Kirsten Gillibrand biography
Born on December 9, 1966, in Albany, New York, Kirsten Gillibrand grew up in a political family, influenced by the independent spirit of her mother and grandmother. In 2006, Gillibrand won a House of Representatives seat as a Democrat in a traditionally Republican region. She was appointed to the Senate in 2009 after Hillary Clinton resigned. Gillibrand won the seat in 2010 and a 2012 re-election.
Early Family Life and Schooling
Kirsten Gillibrand was born Kirsten Elizabeth Rutnik on December 9, 1966, in Albany, New York, and grew up in a political household with women who were independent and free thinkers. Her maternal grandmother, Dorothea "Polly" Noonan had, a major influence on Albany politics, advising Mayor Erastus Corning II and organizing state legislature secretaries to political action. Kirsten's mother, Polly Noonan Rutnik, pursued a career in law and would also become a black belt in karate. Her father, Douglas Rutnik, worked as a lawyer and lobbyist.
Gillibrand, who grew up using the nickname "Tina," attended the all-girl prep school Emma Willard before going to Dartmouth University, where she faced a still sexist atmosphere a decade after the ivy-league institution had gone coed. She majored in Asian studies and went abroad to China, where she interviewed the Dalai Lama. Gillibrand graduated magna cum laude and went on to earn a degree from the University of California, Los Angeles School of Law. She worked for a legal firm before entering the world of politics, inspired by the words of Hillary Clinton. During her time as a corporate attorney, she also served as special counsel to the Department of Housing and Urban Development.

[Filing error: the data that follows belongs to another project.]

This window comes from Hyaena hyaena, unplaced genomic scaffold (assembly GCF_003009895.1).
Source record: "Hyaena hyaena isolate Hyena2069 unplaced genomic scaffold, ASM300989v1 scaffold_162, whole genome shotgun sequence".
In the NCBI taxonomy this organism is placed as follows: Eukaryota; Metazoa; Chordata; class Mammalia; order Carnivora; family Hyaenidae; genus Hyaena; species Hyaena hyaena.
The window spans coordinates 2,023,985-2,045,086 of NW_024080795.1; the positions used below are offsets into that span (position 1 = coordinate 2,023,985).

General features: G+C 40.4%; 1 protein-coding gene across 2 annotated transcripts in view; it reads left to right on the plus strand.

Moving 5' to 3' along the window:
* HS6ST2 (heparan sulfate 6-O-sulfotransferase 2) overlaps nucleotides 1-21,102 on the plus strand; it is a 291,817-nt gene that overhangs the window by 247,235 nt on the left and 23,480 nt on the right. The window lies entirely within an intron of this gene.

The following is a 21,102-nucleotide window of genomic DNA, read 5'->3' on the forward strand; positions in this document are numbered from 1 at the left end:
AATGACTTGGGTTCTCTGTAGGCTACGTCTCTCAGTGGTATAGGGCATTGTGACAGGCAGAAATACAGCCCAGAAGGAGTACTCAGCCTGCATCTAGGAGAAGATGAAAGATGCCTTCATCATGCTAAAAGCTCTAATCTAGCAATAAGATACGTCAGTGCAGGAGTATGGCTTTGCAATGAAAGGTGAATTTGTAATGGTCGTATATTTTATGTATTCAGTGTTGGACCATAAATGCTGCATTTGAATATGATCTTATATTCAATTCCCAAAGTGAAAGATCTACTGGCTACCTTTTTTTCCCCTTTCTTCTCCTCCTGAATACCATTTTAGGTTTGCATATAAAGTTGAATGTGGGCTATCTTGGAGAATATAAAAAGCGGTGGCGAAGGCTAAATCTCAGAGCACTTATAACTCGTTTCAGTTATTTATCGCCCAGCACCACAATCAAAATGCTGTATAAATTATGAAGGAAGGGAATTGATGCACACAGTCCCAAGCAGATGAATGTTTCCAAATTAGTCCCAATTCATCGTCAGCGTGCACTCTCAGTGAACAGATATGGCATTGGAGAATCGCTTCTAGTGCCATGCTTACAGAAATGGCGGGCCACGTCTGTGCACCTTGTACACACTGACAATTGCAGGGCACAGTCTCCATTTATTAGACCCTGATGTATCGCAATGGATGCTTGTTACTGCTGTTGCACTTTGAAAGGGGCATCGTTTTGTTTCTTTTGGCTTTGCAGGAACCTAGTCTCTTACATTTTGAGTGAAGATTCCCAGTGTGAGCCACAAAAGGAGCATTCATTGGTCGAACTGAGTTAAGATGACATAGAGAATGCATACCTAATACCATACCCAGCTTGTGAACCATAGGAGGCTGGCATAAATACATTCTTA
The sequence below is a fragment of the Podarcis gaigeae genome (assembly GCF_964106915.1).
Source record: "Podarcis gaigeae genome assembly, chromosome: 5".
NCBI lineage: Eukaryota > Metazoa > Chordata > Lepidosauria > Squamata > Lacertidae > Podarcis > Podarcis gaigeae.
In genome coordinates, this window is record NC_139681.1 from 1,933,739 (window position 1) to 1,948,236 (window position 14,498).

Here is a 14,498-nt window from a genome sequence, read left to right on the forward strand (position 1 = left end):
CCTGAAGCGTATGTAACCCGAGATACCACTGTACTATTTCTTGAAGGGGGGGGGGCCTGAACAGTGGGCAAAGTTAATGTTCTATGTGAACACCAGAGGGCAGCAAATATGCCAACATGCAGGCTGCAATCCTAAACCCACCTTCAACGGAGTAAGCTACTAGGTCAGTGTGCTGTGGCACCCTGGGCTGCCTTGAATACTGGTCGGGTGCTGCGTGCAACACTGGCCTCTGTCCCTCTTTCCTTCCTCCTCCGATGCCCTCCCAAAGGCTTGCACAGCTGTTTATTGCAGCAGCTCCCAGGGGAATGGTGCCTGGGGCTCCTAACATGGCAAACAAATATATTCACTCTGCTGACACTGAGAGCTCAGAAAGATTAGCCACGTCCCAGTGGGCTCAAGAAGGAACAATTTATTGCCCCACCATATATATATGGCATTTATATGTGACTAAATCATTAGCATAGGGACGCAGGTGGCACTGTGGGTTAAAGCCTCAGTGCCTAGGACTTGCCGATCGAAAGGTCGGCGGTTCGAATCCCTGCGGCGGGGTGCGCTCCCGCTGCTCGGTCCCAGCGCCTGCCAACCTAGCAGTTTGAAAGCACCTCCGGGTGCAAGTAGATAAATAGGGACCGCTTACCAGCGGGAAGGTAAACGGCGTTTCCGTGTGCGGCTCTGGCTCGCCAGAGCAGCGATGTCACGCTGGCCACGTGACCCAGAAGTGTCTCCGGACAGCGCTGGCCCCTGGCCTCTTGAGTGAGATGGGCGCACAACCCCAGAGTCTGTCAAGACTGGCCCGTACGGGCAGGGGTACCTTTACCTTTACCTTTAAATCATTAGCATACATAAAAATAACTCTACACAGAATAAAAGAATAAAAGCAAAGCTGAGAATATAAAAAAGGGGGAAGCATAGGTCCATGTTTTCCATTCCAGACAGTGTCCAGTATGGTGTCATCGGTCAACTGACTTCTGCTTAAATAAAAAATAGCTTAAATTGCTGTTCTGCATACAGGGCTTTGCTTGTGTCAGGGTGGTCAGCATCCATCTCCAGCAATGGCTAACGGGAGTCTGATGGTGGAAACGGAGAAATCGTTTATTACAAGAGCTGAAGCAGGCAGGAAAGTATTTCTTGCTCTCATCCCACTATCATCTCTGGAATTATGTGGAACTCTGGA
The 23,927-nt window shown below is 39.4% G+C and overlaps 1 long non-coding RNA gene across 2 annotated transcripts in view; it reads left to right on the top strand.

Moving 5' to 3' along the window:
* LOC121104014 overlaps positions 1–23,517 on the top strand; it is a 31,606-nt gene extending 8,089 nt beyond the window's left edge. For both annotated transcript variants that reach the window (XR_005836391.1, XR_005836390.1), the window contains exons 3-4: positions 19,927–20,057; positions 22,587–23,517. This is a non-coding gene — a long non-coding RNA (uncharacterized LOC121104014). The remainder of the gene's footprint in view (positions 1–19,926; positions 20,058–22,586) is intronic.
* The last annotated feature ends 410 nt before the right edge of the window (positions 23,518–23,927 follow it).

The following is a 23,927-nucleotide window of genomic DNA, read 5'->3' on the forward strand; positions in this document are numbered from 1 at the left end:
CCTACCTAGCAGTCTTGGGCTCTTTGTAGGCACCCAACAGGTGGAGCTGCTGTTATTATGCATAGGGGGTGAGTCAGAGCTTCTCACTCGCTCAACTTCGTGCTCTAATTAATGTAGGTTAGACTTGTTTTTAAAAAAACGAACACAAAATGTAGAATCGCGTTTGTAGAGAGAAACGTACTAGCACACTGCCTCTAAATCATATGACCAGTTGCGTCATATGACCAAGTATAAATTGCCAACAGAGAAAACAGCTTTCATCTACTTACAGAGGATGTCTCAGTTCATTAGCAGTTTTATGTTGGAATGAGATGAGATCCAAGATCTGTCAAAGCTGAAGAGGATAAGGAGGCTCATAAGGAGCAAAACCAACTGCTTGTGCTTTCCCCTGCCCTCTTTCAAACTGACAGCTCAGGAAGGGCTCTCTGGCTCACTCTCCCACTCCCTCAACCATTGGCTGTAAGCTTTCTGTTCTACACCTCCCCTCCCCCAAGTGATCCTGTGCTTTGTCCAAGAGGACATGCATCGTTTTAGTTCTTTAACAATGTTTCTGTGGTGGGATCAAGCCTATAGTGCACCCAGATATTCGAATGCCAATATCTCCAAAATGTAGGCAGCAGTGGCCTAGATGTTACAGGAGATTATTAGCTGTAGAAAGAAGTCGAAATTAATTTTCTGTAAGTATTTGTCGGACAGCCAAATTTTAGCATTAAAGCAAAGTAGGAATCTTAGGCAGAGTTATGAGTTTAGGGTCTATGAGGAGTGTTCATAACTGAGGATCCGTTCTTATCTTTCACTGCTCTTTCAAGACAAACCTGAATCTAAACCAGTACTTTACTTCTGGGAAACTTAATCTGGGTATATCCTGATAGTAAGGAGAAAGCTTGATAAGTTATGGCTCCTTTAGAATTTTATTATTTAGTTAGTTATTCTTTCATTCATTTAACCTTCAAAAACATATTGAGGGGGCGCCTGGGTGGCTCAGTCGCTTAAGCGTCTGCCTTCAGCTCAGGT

Kirsten Rutnik took on the surname Gillibrand after marrying British venture capitalist Jonathan Gillibrand in 2001. They have two children.
The House, then Senate
In 2006, Gillibrand campaigned for a seat on the House of Representatives, running on a Democratic ticket against Republican incumbent John E. Sweeney for an area of upstate New York that tended to vote Republican. She won the election and cemented her standing with community-based campaigningm, which resulted in a 2008 re-election landslide.
Gillibrand would resign from her House seat in January 2009. She was appointed by then New York Governor David Peterson to fill the U.S. Senate seat left vacant by Clinton, who accepted the position of secretary of state as part of President Barack Obama’s newly formed cabinet. Gillibrand won re-election in a special 2010 election, becoming the youngest elected member of the Senate at age 43.
Progressive and Conservative Politics
Gillibrand's record has caused her to be described as both progressive and centrist in her political leanings. She has been a major supporter of gay rights, advocating same-sex marriage and the repeal of the "Don't Ask, Don't Tell" policy, thereby allowing gay citizens to serve openly in the military. She has also worked for women's rights and improved healthcare benefits for 9/11 workers and served on the Senate Agricultural Committee, where she’s fought against food stamp reductions.
On the conservative end, during her time in the House, Gillibrand opposed amnesty for illegal immigrants and received major endorsements from the National Rifle Association. As a senator, she later softened her stance on immigration and started to favor gun control. Gillibrand is also known to favor transparency; in her "Sunlight Report," she openly publishes whom she meets with politically—a decision that has not always been welcomed by colleagues.
Up for re-election in 2012, Gillibrand faced off against Republican Wendy Long, who had also attended Dartmouth University. Gillibrand won the race, hence retaining her senate seat.